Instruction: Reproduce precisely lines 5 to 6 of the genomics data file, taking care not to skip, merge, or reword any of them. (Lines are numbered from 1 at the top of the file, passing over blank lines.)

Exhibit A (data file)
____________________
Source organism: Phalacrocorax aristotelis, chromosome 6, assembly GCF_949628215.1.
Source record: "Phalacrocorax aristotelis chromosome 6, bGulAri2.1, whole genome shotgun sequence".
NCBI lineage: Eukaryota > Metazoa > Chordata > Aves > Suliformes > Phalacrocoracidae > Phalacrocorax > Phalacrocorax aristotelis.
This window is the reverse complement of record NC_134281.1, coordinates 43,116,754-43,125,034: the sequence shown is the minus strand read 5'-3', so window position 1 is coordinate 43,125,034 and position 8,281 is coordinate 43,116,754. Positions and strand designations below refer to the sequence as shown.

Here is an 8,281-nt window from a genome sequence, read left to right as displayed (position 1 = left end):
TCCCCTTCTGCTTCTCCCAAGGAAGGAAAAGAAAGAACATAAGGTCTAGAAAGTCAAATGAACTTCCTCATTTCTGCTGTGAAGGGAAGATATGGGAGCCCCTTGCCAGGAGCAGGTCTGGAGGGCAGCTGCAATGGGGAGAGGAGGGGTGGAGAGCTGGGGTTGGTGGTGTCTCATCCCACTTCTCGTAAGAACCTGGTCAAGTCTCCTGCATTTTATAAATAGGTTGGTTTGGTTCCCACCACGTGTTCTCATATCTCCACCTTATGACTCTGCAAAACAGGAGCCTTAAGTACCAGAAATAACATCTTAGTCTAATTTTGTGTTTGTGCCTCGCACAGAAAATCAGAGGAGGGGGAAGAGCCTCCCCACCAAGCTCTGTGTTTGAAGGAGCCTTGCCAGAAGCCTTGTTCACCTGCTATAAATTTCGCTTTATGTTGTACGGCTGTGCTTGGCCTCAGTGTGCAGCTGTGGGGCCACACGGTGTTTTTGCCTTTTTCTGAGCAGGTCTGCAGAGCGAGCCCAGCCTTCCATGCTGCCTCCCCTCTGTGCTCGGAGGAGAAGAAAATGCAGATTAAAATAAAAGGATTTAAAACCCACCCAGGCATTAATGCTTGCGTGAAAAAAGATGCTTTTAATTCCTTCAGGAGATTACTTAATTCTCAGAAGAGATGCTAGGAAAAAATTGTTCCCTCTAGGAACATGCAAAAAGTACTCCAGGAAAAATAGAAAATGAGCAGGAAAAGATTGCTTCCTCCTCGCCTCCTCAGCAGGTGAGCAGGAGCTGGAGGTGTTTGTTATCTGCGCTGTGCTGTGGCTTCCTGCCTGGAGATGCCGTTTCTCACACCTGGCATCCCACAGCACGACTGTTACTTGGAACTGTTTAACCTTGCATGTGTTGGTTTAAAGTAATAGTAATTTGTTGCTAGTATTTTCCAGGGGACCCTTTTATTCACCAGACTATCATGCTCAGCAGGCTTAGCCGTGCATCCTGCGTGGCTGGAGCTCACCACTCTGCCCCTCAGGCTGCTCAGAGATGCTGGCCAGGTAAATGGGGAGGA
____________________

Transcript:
Here is an 8,281-nt window from a genome sequence, read left to right as displayed (position 1 = left end):
TCCCCTTCTGCTTCTCCCAAGGAAGGAAAAGAAAGAACATAAGGTCTAGAAAGTCAAATGAACTTCCTCATTTCTGCTGTGAAGGGAAGATATGGGAGCCCCTTGCCAGGAGCAGGTCTGGAGGGCAGCTGCAATGGGGAGAGGAGGGGTGGAGAGCTGGGGTTGGTGGTGTCTCATCCCACTTCTCGTAAGAACCTGGTCAAGTCTCCTGCATTTTATAAATAGGTTGGTTTGGTTCCCACCACGTGTTCTCATATCTCCACCTTATGACTCTGCAAAACAGGAGCCTTAAGTACCAGAAATAACATCTTAGTCTAATTTTGTGTTTGTGCCTCGCACAGAAAATCAGAGGAGGGGGAAGAGCCTCCCCACCAAGCTCTGTGTTTGAAGGAGCCTTGCCAGAAGCCTTGTTCACCTGCTATAAATTTCGCTTTATGTTGTACGGCTGTGCTTGGCCTCAGTGTGCAGCTGTGGGGCCACACGGTGTTTTTGCCTTTTTCTGAGCAGGTCTGCAGAGCGAGCCCAGCCTTCCATGCTGCCTCCCCTCTGTGCTCGGAGGAGAAGAAAATGCAGATTAAAATAAAAGGATTTAAAACCCACCCAGGCATTAATGCTTGCGTGAAAAAAGATGCTTTTAATTCCTTCAGGAGATTACTTAATTCTCAGAAGAGATGCTAGGAAAAAATTGTTCCCTCTAGGAACATGCAAAAAGTACTCCAGGAAAAATAGAAAATGAGCAGGAAAAGATTGCTTCCTCCTCGCCTCCTCAGCAGGTGAGCAGGAGCTGGAGGTGTTTGTTATCTGCGCTGTGCTGTGGCTTCCTGCCTGGAGATGCCGTTTCTCACACCTGGCATCCCACAGCACGACTGTTACTTGGAACTGTTTAACCTTGCATGTGTTGGTTTAAAGTAATAGTAATTTGTTGCTAGTATTTTCCAGGGGACCCTTTTATTCACCAGACTATCATGCTCAGCAGGCTTAGCCGTGCATCCTGCGTGGCTGGAGCTCACCACTCTGCCCCTCAGGCTGCTCAGAGATGCTGGCCAGGTAAATGGGGAGGA